• Robert Spicer

New Health and Safety Prosecution

Health and safety regulations

The recent Scottish case of McKeown v Inverclyde Council (2013) has illustrated the interaction between potentially overlapping sets of health and safety regulations.

The facts, in summary, were that in November 2010 M, a school janitor employed by IC, suffered injuries to his back when he slipped on ice on the top of a fire escape as he was collecting litter and helping to supervise pupils during the morning break. He suffered continuing pain in his back and leg and was unable to return to work as a janitor.

M had been asked to cover for a permanent janitor. He had continued his duties, which included salting paths and playgrounds which were covered in ice and snow. M stated that he did not know of any procedure set out by IC for the work. He proceeded as he had always done and salted the paths and footways, working his way around the school building. His routine was to prioritise the areas which made it safe for staff and pupils to enter the school in the morning. M claimed compensation from IC, alleging breaches of regulations 5 and 12 of the Workplace (Health, Safety and Welfare) Regulations 1992 (WHSWR) and regulation 4 of the Personal Protective Equipment at Work Regulations 1992 (PPE Regs).

Regulation 5 of WHSWR states, in summary, that workplaces must be maintained in an efficient state, in efficient working order and in good repair.

Regulation 12 of WHSWR states, in outline, that workplace floors must be, so far as is reasonably practicable, kept free from substances likely to cause slips, trips or falls.

Regulation 4 of the PPE Regs states, in summary, that except where risks are adequately controlled by other means, employers must provide suitable PPE to employees who may be exposed to those risks.

The decision of the Scottish Outer House was as follows:

1. On the balance of probabilities, M’s version of events was accepted.

2. Ice had been present on the fire escape. IC was in breach of regulation 12 of WHSWR unless it could be shown that it had not been reasonably practicable to keep the fire escape free from ice.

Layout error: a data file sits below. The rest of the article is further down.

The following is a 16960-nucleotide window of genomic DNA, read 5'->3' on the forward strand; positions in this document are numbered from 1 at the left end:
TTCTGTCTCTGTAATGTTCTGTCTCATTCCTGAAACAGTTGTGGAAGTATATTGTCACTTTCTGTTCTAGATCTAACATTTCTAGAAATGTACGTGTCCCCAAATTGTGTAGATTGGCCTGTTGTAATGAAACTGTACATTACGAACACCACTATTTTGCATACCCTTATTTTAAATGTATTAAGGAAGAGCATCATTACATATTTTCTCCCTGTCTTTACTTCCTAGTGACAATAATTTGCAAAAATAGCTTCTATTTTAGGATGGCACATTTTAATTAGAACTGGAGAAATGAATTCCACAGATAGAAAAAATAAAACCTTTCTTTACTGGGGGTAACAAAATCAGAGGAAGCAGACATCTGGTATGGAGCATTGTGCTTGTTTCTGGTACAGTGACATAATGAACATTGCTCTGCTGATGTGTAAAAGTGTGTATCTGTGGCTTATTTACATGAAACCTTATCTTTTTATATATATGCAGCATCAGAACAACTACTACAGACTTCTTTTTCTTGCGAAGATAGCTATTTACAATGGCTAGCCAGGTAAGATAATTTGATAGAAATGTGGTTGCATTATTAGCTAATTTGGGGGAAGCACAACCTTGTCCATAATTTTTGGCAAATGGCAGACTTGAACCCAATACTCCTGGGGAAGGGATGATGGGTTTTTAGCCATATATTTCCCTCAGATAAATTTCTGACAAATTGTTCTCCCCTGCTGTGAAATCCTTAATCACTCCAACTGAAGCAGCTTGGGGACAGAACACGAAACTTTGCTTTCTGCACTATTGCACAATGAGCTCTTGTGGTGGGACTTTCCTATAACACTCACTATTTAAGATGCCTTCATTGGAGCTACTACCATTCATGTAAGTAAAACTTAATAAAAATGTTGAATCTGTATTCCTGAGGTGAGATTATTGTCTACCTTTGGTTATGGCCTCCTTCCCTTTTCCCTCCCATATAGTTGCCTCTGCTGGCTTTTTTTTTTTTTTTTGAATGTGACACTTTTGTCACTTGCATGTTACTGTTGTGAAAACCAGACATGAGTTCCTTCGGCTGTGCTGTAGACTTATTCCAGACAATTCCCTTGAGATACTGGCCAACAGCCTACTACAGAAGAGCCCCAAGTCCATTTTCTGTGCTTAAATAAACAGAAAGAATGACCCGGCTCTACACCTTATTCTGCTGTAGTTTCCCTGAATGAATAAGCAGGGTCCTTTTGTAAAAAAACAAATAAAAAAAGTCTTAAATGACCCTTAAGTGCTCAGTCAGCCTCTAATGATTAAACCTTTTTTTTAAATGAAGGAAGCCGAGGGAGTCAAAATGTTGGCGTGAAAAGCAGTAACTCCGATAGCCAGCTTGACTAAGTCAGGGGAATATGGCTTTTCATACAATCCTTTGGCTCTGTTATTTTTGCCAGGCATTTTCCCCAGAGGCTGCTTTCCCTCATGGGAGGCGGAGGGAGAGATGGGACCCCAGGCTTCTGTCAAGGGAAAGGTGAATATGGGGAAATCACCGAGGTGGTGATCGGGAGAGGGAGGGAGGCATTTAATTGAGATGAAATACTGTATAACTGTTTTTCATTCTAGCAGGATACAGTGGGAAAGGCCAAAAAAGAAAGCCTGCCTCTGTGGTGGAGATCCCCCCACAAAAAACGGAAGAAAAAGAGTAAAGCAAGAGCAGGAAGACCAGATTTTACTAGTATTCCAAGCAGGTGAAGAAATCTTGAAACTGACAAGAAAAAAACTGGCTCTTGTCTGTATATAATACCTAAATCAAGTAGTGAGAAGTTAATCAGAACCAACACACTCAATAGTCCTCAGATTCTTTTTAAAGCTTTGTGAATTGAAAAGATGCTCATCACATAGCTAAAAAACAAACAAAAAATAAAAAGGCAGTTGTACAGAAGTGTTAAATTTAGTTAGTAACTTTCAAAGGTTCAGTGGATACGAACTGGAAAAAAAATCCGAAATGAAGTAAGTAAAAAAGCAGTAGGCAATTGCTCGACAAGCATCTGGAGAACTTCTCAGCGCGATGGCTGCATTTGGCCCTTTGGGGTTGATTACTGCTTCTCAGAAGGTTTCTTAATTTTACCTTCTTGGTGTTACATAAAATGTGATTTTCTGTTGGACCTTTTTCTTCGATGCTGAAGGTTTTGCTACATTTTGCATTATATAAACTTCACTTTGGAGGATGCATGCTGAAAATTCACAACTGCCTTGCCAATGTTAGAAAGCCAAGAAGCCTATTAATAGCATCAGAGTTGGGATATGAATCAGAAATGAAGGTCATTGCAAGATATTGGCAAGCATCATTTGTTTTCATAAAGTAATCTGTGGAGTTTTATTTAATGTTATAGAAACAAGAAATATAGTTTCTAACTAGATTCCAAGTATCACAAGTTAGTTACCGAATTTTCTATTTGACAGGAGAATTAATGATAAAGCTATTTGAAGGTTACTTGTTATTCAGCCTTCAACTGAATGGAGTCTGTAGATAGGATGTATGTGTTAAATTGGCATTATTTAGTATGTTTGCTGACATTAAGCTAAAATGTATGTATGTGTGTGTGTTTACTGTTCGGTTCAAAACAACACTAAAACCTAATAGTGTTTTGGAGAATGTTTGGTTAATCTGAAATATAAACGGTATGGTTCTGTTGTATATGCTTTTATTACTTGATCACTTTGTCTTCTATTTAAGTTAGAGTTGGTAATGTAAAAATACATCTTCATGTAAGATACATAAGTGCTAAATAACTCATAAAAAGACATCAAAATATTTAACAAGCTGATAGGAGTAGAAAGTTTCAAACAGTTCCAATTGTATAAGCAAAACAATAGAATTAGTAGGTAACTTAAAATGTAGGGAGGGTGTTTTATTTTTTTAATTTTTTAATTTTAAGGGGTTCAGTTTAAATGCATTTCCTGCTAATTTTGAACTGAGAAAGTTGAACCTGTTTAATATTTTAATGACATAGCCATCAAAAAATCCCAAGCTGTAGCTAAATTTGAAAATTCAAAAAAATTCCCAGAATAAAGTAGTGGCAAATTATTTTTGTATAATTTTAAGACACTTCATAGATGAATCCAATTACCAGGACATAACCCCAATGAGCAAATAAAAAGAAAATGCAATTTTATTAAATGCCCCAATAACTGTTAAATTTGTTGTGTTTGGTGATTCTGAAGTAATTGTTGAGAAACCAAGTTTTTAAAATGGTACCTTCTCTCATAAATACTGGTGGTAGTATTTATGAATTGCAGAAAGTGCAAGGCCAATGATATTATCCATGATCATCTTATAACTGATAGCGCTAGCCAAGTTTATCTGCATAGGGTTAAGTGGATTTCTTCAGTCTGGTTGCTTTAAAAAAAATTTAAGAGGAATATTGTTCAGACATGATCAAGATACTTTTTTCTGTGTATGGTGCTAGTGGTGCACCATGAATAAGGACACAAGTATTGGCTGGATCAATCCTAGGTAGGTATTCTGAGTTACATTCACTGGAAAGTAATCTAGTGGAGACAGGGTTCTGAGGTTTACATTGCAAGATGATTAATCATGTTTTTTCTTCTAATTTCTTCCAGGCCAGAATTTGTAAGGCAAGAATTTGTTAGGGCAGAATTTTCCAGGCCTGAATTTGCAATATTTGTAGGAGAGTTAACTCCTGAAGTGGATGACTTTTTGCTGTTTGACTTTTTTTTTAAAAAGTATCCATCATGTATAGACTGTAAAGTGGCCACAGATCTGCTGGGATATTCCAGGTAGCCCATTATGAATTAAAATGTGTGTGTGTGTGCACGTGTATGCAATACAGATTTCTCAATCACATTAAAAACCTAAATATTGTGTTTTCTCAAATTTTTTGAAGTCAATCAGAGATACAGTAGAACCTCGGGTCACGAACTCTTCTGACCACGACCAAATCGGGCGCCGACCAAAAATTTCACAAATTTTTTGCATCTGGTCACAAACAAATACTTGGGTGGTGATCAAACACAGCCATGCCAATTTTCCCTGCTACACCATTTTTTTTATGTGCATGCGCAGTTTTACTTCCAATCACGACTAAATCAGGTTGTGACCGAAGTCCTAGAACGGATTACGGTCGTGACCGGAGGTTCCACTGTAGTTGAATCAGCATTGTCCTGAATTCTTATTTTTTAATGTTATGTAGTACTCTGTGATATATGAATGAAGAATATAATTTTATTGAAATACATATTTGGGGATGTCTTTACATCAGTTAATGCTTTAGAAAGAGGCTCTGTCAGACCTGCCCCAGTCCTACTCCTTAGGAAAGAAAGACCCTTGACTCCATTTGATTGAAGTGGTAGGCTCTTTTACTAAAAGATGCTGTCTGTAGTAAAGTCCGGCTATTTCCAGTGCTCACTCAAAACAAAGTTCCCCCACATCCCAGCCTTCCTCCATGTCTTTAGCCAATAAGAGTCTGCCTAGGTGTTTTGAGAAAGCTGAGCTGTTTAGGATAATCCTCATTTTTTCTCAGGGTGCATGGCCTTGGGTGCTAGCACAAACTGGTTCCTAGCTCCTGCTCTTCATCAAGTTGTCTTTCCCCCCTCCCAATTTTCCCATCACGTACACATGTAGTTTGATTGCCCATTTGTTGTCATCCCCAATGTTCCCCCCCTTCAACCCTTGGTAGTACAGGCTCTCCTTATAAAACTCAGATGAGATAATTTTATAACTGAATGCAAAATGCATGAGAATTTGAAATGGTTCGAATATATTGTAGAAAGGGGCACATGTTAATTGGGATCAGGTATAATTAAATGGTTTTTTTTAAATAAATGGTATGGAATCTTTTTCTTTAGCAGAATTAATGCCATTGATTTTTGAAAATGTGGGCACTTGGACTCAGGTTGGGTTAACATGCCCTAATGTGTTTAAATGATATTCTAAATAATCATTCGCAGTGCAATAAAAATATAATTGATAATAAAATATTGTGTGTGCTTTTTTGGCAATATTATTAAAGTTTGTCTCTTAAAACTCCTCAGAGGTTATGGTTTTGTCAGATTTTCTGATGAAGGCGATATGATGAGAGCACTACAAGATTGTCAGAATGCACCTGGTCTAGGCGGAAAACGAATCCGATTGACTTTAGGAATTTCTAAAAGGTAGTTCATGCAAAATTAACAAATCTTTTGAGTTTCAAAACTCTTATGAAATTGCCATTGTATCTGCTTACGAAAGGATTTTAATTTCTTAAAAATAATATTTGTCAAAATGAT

3. IC had devised a system where janitors were instructed to treat pathways leading to the school as a priority and then to treat areas such as fire escapes. It had failed to institute or maintain that system. If the head teacher of the school had been aware of the system, she would have given the fire escapes higher priority. The fire escapes were safety exits.

4. IC should have had a system whereby janitors were instructed to use a scoop which was provided. This would have increased the melting of ice by salt over the whole steps.

5. Regulation 5 of WHSWR did not apply to transient conditions, for example ice.

6. IC was not liable under regulation 4 of the PPE regulations where he was supplied with safety boots and there was no evidence as to the type of the boots’ soles or as to whether metal grips would have provided better traction.

7. M had not been contributorily negligent. He applied slat using his own system without any instruction or training by IC. He had been under pressure of time and it was understandable that some areas were not effectively treated.

8. Compensation of £30,000 was awarded.

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